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Hawking unraveled the mysteries of the Big Bang and black holes despite a paralyzing nerve disease, while writing books that made him a celebrity.
Stephen Hawking, who surmounted a paralyzing illness to master both cosmology and celebrity, died Wednesday at age 76.
Hawking was arguably the world’s most famous scientist, owing his scientific acclaim to theoretical work released in the early 1970s that explained how black holes end and how the universe began. His fame went mainstream in 1988 when he published A Brief History of Time, a best-seller that made a star of a wheelchair-bound, robot-voiced physicist who explored the greatest of cosmic mysteries.
“My disabilities have not been a significant handicap in my field, which is theoretical physics. Indeed, they have helped me in a way,”
Hawking wrote in a 1984 essay, saying that illness gave him the time to think through physics problems, rather than lecture or perform administrative duties.
Despite his use of a wheelchair owing to a motor neuron disease developed in the early 1960s, Hawking famously ascended in 1977 to the Lucasian Chair of Mathematics at the University of Cambridge in the U.K., a position once held by Isaac Newton.
Together with physicist Roger Penrose, Hawking’s work cemented the case for a fiery Big Bang starting the universe.
Hawking also showed that black holes, collapsed stars so dense that even light can’t escape their gravitational attraction, aren’t really black. Energy radiates away from black holes (this is called “Hawking radiation” today) in tiny amounts explained by the equations of quantum mechanics, the rules governing the behavior of subatomic particles.
In this way, Hawking opened a door for physicists seeking to unite the laws governing gravity with those explaining atomic forces — the still uncompleted goal of 21st-century physics.
“He thinks about the universe differently, due to his physical disability,” Kip Thorne, a physicist at Caltech, said of Hawking in 2013. “That enabled him to make discoveries that no one else could make. And he has. They have shaken the foundations of physics.”
Over the decades since the publication of Brief History and his many subsequent books, Hawking’s fame only increased, earning him appearances on TV shows such as Star Trek: The Next Generation and The Simpsons. In 2015, actor Eddie Redmayne won an Oscar for his portrayal of Hawking in The Theory of Everything, which explored the collapse of his marriage to his first wife, Jane Wilde Hawking, in revealing fashion.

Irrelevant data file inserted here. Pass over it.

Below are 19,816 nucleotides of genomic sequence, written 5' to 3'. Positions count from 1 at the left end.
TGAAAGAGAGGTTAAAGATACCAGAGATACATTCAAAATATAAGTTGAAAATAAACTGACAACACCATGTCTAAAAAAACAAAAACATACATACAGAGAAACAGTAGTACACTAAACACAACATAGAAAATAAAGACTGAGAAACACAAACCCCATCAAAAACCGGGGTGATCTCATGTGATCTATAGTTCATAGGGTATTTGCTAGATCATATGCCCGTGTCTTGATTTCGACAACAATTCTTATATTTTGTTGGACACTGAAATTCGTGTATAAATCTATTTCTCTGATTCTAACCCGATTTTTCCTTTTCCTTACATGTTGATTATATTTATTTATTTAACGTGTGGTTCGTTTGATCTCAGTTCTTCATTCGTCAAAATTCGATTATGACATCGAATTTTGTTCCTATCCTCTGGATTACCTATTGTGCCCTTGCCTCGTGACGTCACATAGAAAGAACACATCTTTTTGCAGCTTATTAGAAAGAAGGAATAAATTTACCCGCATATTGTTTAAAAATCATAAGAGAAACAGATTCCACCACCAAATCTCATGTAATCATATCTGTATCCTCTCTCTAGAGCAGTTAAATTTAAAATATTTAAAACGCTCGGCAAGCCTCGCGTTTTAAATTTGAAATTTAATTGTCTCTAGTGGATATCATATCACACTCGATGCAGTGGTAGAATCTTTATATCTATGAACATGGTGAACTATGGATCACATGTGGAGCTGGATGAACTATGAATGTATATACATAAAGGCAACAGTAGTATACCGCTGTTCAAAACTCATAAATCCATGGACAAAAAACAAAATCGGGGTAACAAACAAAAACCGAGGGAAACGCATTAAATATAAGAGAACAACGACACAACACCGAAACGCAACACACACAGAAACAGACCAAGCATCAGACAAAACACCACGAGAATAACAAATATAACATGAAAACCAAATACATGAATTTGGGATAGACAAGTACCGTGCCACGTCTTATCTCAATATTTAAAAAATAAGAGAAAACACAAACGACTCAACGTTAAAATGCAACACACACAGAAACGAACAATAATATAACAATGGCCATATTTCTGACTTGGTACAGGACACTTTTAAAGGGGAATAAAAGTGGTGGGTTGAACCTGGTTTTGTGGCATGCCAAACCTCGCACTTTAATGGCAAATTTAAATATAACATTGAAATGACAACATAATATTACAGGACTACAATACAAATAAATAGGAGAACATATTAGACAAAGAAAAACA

Apple’s annual Worldwide Developers Conference will be held in June this year. Apple is planning to return to San Jose again in 2018, between June 4th and June 8th this time around. Developers can apply for tickets now through March 22 at 10AM PT / 1PM ET through Apple’s WWDC site, and tickets will be issued randomly by March 23rd.
Last year’s event was packed with announcements, including the HomePod, a new iMac Pro, iOS 11, a 10.5-inch iPad Pro, macOS High Sierra, watchOS 4, and ARKit. This year we’re expecting to hear more on the future of macOS and iOS, and it’s possible we’ll see those cheaper iPads and MacBooks that have been rumored recently.
The focus will undoubtedly be on the future of iOS, and in particular iOS 12. Apple is reportedly focusing on reliability and performance in iOS 12 over new features. Apple is still rumored to be launching new universal apps that work across iPhones, iPads, and Macs. Bloomberg also previously reported that Apple will bring its Animoji characters to the iPad, thanks to a new model of the tablet that has a Face ID camera.
iOS 12 for the iPad is also rumored to include tabs within apps, but more significant software updates won’t arrive for Apple’s tablets until next year. Apple is also reportedly redesigning the homescreen for iOS in 2019. If Apple follows its usual plans at WWDC then an iOS 12 preview could be made available to developers some time in June.
source: The Verge
A 46-year-old woman was killed and chopped up into pieces by her own husband in a village in the northern part of Quezon City, Philippines, on Sunday night, March 11, according to a report in ABS-CBN News. Neither the suspect nor the victim was named in the report.
Her body was found by children playing next door to the couple’s home. According to neighbors, they saw the body after the kids ran to them and told them what they saw.
When the neighbors went outside to check, they saw the arms and legs cut off, and her stomach opened with her intestines removed. One leg was found stuffed in the victim’s stomach.
A resident told ABS-CBN News that the suspect allegedly said, “that’s what should be done to wives.”
The suspect was arrested and confessed to police how he killed his wife.
According to the suspect, his wife was asking to get massaged and was lying on her stomach when he stepped on her and cut open her body using a knife to look for her uterus.
The suspect admitted he was angry that they couldn’t have a child. The reason he opened her stomach, he said, was to look for the fetus there.
The suspect said he saw his wife as a goat and skinned her face to see who was behind “the mask.”
The couple had been married since 2002. They do not have any children and the wife had been diagnosed with myoma.
The suspect said he does not regret what he did and that he feels like he’s now free. He will face parricide charges and is currently being held at Camp Karingal.
The police later recovered the knife and weapons used at the scene
Source: THE HILL